What's Wrong with the Triple C

I'm Anne McDonald.

What's Wrong with the Triple C

Abstract

In this presentation I, a communication aid user, evaluate a new asessment tool devised for application to people like myself, and find it wanting. I raise the need for peer review of assessment tools by the group to whom they will be applied.

Proceedings
I am reacting pre-intentionally to the Triple C, a new assessment tool being used with people with severe communication impairments in my state.
"The Triple C is a communication assessment designed for use with adolescents and adults who have severe or multiple disabilities." (Bloomberg & West, 1999, 1) . It is

"divided into 6 communicative/cognitive stages -

* 3 preintentional stages -

i) reflexive,
ii) reactive,
iii) proactive

* 3 intentional stages -

iv) informal,
v) formal,
vi) referential"
(ibid, 4).

I know I'm "pre-intentional reactive" because I assessed myself and that's where I got most ticks.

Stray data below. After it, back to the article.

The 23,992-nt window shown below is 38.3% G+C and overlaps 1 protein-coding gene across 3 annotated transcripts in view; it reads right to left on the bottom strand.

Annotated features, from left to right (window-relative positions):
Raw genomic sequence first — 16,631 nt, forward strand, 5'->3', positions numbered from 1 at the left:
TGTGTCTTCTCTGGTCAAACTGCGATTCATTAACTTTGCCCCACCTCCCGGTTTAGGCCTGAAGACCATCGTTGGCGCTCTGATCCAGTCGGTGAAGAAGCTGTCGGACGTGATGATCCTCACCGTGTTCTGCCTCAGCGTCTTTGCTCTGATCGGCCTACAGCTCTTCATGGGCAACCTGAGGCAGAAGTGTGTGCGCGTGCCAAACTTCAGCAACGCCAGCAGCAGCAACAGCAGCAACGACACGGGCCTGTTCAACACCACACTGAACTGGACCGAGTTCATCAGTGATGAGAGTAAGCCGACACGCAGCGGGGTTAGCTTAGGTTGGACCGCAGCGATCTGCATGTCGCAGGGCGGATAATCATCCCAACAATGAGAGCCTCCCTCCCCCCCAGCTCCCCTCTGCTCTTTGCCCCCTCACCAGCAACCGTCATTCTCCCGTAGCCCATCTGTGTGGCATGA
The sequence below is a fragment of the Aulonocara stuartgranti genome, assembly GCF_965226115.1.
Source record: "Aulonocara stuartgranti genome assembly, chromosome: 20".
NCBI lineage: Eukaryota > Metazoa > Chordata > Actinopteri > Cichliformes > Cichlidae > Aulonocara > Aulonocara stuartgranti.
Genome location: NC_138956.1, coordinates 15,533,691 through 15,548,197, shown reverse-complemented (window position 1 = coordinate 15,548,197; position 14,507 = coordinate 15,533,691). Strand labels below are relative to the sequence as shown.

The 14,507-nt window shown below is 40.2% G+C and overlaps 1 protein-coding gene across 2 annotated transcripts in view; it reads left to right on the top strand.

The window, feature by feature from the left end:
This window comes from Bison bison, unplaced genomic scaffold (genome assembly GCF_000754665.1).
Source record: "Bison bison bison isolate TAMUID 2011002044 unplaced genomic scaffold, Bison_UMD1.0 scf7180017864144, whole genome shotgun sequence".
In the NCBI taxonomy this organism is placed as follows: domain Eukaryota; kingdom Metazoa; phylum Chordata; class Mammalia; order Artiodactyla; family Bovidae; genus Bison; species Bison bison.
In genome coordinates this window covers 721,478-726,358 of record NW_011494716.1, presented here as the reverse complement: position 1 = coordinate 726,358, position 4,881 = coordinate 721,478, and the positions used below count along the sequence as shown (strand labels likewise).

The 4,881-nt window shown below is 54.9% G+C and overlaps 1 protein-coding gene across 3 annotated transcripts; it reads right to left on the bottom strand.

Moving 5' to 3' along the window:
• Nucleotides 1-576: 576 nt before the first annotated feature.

The Triple C is published by the Spastic Society of Victoria. It is recommended for use by untrained staff at day and residential centres for people with developmental disabilities. Its purpose is unclear, as it is not associated with any intervention programs- all that staff end up with is a list of some things their clients do. As the Triple C stops at about a three-year-old level, it does not include literacy. It does not lead on to any other assessment, so no matter how you score you cannot move beyond being an "intentional referential communicator". In fact, people with severe disabilities are unlikely to make it that far, as I will show.

I have had athetoid cerebral palsy since birth and was once diagnosed as having a profound intellectual impairment. I cannot talk, walk or feed myself. At the age of three I was admitted to St. Nicholas Hospital, Melbourne, a government institution for people with severe and profound mental retardation, and stayed there for fifteen years. I'm the person the Triple C was designed for. It could easily have been administered to me when I was lying on the floor at the age of sixteen with no wheelchair or communication aid.